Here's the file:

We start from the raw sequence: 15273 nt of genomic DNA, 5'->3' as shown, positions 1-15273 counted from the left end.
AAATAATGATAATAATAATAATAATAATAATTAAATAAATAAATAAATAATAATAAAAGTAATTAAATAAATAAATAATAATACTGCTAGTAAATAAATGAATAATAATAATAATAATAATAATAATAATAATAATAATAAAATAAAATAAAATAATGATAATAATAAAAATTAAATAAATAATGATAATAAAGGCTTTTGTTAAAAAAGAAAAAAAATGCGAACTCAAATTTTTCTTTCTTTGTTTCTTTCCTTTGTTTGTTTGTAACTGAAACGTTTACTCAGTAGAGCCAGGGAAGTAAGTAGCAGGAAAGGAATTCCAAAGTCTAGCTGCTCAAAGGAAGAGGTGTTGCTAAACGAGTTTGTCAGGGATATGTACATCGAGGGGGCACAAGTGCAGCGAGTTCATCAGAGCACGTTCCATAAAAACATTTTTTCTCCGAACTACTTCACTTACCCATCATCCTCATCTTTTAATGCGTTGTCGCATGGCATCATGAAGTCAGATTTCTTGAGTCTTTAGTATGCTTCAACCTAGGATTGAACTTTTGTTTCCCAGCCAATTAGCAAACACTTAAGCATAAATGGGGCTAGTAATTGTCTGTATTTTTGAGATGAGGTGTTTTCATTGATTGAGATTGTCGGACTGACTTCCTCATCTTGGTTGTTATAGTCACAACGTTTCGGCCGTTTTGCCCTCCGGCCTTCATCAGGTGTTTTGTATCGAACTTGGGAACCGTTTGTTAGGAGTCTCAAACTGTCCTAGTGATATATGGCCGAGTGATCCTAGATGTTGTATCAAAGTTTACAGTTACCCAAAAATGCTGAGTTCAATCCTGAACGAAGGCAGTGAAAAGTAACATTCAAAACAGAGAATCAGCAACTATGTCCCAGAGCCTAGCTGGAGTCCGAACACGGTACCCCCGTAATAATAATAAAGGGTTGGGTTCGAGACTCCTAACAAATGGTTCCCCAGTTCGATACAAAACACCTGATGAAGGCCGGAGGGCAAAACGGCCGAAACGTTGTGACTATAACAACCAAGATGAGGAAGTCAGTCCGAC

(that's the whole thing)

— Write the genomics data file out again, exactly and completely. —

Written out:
We start from the raw sequence: 15273 nt of genomic DNA, 5'->3' as shown, positions 1-15273 counted from the left end.
AAATAATGATAATAATAATAATAATAATAATTAAATAAATAAATAAATAATAATAAAAGTAATTAAATAAATAAATAATAATACTGCTAGTAAATAAATGAATAATAATAATAATAATAATAATAATAATAATAATAATAAAATAAAATAAAATAATGATAATAATAAAAATTAAATAAATAATGATAATAAAGGCTTTTGTTAAAAAAGAAAAAAAATGCGAACTCAAATTTTTCTTTCTTTGTTTCTTTCCTTTGTTTGTTTGTAACTGAAACGTTTACTCAGTAGAGCCAGGGAAGTAAGTAGCAGGAAAGGAATTCCAAAGTCTAGCTGCTCAAAGGAAGAGGTGTTGCTAAACGAGTTTGTCAGGGATATGTACATCGAGGGGGCACAAGTGCAGCGAGTTCATCAGAGCACGTTCCATAAAAACATTTTTTCTCCGAACTACTTCACTTACCCATCATCCTCATCTTTTAATGCGTTGTCGCATGGCATCATGAAGTCAGATTTCTTGAGTCTTTAGTATGCTTCAACCTAGGATTGAACTTTTGTTTCCCAGCCAATTAGCAAACACTTAAGCATAAATGGGGCTAGTAATTGTCTGTATTTTTGAGATGAGGTGTTTTCATTGATTGAGATTGTCGGACTGACTTCCTCATCTTGGTTGTTATAGTCACAACGTTTCGGCCGTTTTGCCCTCCGGCCTTCATCAGGTGTTTTGTATCGAACTTGGGAACCGTTTGTTAGGAGTCTCAAACTGTCCTAGTGATATATGGCCGAGTGATCCTAGATGTTGTATCAAAGTTTACAGTTACCCAAAAATGCTGAGTTCAATCCTGAACGAAGGCAGTGAAAAGTAACATTCAAAACAGAGAATCAGCAACTATGTCCCAGAGCCTAGCTGGAGTCCGAACACGGTACCCCCGTAATAATAATAAAGGGTTGGGTTCGAGACTCCTAACAAATGGTTCCCCAGTTCGATACAAAACACCTGATGAAGGCCGGAGGGCAAAACGGCCGAAACGTTGTGACTATAACAACCAAGATGAGGAAGTCAGTCCGAC